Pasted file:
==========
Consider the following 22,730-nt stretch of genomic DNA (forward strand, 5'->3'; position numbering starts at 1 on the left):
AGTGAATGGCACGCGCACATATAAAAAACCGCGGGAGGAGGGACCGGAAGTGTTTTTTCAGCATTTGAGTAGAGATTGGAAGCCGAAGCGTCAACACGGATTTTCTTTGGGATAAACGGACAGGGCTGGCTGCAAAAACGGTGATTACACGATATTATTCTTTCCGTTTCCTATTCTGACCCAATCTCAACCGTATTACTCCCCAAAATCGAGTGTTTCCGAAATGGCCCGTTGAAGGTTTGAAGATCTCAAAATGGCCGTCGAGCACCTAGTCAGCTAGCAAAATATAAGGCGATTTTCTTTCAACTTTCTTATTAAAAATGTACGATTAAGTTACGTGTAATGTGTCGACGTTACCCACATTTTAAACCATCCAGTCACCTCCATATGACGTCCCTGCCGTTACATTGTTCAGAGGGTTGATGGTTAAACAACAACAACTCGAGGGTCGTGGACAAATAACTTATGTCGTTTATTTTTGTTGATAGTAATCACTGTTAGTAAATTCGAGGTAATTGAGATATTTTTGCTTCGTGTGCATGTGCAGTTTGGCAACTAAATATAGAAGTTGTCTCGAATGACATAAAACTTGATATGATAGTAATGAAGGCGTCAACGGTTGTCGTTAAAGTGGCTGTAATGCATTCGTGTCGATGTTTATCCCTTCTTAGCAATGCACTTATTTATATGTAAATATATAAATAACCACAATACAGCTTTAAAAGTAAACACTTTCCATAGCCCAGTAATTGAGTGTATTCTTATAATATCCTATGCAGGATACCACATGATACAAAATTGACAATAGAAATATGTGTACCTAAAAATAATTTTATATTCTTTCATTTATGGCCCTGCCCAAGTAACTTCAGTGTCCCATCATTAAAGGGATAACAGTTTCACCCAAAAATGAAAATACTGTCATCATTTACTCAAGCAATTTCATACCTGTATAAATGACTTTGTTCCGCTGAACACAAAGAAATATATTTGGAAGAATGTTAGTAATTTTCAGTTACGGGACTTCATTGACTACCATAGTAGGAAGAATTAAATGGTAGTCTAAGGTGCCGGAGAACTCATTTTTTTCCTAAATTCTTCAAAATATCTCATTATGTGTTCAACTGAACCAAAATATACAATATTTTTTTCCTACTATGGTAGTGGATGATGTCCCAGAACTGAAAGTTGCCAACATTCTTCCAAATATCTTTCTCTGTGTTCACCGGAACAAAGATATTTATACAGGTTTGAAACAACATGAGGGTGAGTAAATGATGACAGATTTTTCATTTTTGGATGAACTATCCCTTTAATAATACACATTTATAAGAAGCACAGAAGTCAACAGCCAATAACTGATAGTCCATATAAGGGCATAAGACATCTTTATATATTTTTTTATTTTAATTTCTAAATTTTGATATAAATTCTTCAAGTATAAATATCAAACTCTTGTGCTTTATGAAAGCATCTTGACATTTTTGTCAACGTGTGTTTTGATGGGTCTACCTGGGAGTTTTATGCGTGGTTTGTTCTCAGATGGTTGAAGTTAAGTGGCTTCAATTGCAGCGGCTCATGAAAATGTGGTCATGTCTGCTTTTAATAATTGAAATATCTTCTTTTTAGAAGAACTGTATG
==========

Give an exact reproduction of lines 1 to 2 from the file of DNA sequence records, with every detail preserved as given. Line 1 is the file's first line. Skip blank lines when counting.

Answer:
Consider the following 22,730-nt stretch of genomic DNA (forward strand, 5'->3'; position numbering starts at 1 on the left):
AGTGAATGGCACGCGCACATATAAAAAACCGCGGGAGGAGGGACCGGAAGTGTTTTTTCAGCATTTGAGTAGAGATTGGAAGCCGAAGCGTCAACACGGATTTTCTTTGGGATAAACGGACAGGGCTGGCTGCAAAAACGGTGATTACACGATATTATTCTTTCCGTTTCCTATTCTGACCCAATCTCAACCGTATTACTCCCCAAAATCGAGTGTTTCCGAAATGGCCCGTTGAAGGTTTGAAGATCTCAAAATGGCCGTCGAGCACCTAGTCAGCTAGCAAAATATAAGGCGATTTTCTTTCAACTTTCTTATTAAAAATGTACGATTAAGTTACGTGTAATGTGTCGACGTTACCCACATTTTAAACCATCCAGTCACCTCCATATGACGTCCCTGCCGTTACATTGTTCAGAGGGTTGATGGTTAAACAACAACAACTCGAGGGTCGTGGACAAATAACTTATGTCGTTTATTTTTGTTGATAGTAATCACTGTTAGTAAATTCGAGGTAATTGAGATATTTTTGCTTCGTGTGCATGTGCAGTTTGGCAACTAAATATAGAAGTTGTCTCGAATGACATAAAACTTGATATGATAGTAATGAAGGCGTCAACGGTTGTCGTTAAAGTGGCTGTAATGCATTCGTGTCGATGTTTATCCCTTCTTAGCAATGCACTTATTTATATGTAAATATATAAATAACCACAATACAGCTTTAAAAGTAAACACTTTCCATAGCCCAGTAATTGAGTGTATTCTTATAATATCCTATGCAGGATACCACATGATACAAAATTGACAATAGAAATATGTGTACCTAAAAATAATTTTATATTCTTTCATTTATGGCCCTGCCCAAGTAACTTCAGTGTCCCATCATTAAAGGGATAACAGTTTCACCCAAAAATGAAAATACTGTCATCATTTACTCAAGCAATTTCATACCTGTATAAATGACTTTGTTCCGCTGAACACAAAGAAATATATTTGGAAGAATGTTAGTAATTTTCAGTTACGGGACTTCATTGACTACCATAGTAGGAAGAATTAAATGGTAGTCTAAGGTGCCGGAGAACTCATTTTTTTCCTAAATTCTTCAAAATATCTCATTATGTGTTCAACTGAACCAAAATATACAATATTTTTTTCCTACTATGGTAGTGGATGATGTCCCAGAACTGAAAGTTGCCAACATTCTTCCAAATATCTTTCTCTGTGTTCACCGGAACAAAGATATTTATACAGGTTTGAAACAACATGAGGGTGAGTAAATGATGACAGATTTTTCATTTTTGGATGAACTATCCCTTTAATAATACACATTTATAAGAAGCACAGAAGTCAACAGCCAATAACTGATAGTCCATATAAGGGCATAAGACATCTTTATATATTTTTTTATTTTAATTTCTAAATTTTGATATAAATTCTTCAAGTATAAATATCAAACTCTTGTGCTTTATGAAAGCATCTTGACATTTTTGTCAACGTGTGTTTTGATGGGTCTACCTGGGAGTTTTATGCGTGGTTTGTTCTCAGATGGTTGAAGTTAAGTGGCTTCAATTGCAGCGGCTCATGAAAATGTGGTCATGTCTGCTTTTAATAATTGAAATATCTTCTTTTTAGAAGAACTGTATG